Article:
BBC crisis: Huge poll blow as former chief admits corporation LOST TOUCH with real people

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The survey by YouGov discovered 44 percent of people felt the BBC did not represent their values. It was also found that 48 percent of older people thought the public service broadcaster did not fit their values. The survey showed the north of England and Scotland had the most dissatisfaction with the BBC.

In the north of England, 51 percent of those involved in the poll felt their values were not represented.

The poll also revealed that 47 percent of Scottish residents felt badly represented.

Brexiteers who took part in the poll were unhappy with the BBC’s overall value alignment.

Of those who voted for Brexit, 58 percent were unhappy with the corporation’s values.

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The Government’s culture secretary, Oliver Dowden, said the BBC was providing a “narrow urban outlook” and “missing the strength of support for Brexit”.

A minority of four percent of those who took part said the BBC’s values reflected their own.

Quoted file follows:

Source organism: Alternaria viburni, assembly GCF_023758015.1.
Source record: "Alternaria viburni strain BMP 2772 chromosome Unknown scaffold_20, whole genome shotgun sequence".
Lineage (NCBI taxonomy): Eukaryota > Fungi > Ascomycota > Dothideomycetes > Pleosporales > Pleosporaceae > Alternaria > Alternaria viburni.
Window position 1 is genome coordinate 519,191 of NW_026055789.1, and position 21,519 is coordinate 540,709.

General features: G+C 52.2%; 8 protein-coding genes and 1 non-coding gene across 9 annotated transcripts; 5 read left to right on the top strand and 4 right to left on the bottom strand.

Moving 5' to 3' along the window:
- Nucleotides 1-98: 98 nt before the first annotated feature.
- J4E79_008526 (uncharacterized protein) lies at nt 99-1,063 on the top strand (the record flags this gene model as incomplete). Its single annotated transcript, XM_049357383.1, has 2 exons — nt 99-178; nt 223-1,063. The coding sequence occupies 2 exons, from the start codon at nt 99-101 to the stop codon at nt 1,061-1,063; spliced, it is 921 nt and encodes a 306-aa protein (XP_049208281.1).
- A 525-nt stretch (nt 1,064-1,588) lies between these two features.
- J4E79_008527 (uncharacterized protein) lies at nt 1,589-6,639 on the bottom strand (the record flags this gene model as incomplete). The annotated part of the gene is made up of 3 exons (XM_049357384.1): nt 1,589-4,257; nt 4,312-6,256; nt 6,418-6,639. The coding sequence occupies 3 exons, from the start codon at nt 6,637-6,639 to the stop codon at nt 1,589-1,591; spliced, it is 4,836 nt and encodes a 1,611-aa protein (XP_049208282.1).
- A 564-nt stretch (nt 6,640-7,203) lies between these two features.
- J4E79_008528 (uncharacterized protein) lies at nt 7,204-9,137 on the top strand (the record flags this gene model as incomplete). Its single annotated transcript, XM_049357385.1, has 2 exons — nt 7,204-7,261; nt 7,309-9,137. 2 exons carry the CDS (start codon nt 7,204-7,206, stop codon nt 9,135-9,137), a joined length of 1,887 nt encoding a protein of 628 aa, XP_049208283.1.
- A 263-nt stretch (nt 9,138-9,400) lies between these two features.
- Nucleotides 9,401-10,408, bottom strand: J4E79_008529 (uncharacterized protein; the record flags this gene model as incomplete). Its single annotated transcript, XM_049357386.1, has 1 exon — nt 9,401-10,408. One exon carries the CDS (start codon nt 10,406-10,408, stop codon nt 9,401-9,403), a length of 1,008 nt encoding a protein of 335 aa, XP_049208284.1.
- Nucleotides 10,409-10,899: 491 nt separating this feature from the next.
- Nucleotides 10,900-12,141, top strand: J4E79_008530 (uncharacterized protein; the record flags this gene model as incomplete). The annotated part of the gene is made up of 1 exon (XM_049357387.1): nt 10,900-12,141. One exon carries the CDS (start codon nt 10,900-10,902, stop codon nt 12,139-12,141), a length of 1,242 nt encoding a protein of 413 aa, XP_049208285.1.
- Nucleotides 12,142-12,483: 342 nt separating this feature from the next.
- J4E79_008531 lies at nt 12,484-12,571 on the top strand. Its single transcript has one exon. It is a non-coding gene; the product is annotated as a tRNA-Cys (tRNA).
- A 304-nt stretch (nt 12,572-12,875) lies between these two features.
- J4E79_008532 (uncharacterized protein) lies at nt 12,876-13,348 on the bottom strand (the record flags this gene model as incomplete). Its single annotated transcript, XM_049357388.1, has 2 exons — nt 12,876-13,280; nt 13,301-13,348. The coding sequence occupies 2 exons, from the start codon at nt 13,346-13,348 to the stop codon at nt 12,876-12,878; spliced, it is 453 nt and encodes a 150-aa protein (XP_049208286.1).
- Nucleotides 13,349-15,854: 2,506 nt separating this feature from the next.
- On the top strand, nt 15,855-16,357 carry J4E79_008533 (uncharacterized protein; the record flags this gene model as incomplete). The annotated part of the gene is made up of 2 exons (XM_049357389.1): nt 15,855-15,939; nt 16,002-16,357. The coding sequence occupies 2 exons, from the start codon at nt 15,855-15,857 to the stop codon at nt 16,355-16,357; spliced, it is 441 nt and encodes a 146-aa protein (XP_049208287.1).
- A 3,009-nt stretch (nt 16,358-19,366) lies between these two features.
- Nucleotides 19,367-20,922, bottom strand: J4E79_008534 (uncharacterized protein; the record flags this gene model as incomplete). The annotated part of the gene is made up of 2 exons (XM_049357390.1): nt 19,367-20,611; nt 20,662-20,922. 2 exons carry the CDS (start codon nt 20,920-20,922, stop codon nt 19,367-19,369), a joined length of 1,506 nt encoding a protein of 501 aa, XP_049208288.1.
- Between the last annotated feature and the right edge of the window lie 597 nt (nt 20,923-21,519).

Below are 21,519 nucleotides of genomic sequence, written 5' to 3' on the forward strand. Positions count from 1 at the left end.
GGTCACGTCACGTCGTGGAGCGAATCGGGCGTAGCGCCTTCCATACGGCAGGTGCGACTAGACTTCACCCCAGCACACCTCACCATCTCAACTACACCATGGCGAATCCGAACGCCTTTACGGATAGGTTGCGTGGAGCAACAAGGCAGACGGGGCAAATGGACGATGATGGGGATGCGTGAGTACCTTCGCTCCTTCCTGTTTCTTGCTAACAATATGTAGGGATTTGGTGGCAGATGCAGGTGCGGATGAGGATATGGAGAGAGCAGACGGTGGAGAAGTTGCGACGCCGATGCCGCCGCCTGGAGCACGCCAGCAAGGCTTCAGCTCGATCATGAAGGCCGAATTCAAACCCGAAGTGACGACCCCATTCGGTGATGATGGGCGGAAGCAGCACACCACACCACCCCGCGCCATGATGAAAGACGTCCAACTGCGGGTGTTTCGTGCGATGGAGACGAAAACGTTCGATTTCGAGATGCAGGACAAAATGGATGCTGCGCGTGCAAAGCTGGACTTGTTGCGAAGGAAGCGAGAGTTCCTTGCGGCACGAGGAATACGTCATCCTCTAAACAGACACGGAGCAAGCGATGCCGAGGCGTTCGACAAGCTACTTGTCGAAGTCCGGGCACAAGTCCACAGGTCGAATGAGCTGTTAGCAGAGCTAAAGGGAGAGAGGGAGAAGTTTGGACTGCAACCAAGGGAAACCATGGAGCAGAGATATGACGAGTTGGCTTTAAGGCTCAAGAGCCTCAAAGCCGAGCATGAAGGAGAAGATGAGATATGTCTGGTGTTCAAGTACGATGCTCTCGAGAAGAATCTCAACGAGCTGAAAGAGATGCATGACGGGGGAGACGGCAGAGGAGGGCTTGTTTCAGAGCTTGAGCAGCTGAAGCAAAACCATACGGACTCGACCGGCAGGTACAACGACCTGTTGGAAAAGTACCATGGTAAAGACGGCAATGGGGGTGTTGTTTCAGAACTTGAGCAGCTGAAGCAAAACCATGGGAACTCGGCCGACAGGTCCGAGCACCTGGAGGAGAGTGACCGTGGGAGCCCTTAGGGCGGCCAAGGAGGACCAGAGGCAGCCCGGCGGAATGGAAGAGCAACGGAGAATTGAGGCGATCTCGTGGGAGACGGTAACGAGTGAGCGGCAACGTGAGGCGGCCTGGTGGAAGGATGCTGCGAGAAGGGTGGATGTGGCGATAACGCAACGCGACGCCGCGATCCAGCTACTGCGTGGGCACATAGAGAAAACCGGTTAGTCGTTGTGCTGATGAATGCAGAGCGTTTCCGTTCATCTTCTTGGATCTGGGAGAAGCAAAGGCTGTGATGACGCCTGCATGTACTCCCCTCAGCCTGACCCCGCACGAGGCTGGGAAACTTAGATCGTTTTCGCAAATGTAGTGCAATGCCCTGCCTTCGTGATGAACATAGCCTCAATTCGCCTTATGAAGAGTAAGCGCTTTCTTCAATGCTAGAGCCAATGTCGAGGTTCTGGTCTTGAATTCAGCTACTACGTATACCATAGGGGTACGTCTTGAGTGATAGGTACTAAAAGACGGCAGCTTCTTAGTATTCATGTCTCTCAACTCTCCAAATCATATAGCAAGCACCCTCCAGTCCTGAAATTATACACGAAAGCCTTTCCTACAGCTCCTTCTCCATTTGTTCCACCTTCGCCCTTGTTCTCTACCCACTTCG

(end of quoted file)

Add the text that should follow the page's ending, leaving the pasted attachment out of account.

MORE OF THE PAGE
But 33 percent said the public service broadcaster had become less inclined to represent their views over the past year.

Elderly male viewers of the BBC from London and the southeast were the most dissatisfied with what they perceived to be the BBC’s values.

This poll showed a slump in confidence in the BBC.

The former head of BBC Television News, Roger Mosey, said: “The BBC is more in tune with a metropolitan and more liberal audience than it is with the rest of the country.”

Speaking to The Times, who commissioned the survey, Mr Mosey did give a vote of confidence to the new director general of the organisation, Tim Davie.

He added: “The positive thing is that I’m certain Tim Davie is on the case.

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“Top of the agenda for me would be real devolution to centres outside London and a much deeper understanding of audiences.”

Ex-director of communication for the Government Sir Robbie Gibb told The Times: “These findings show why the BBC’s director-general, Tim Davie, is right to make improving impartiality his No 1 priority.”

A BBC spokesman said: “Recent research shows that people still connect with our core mission to inform, educate and entertain, and our purposes remain relevant.

“However, the new director-general has made it very clear that the BBC must work hard to represent a very broad section of views.”

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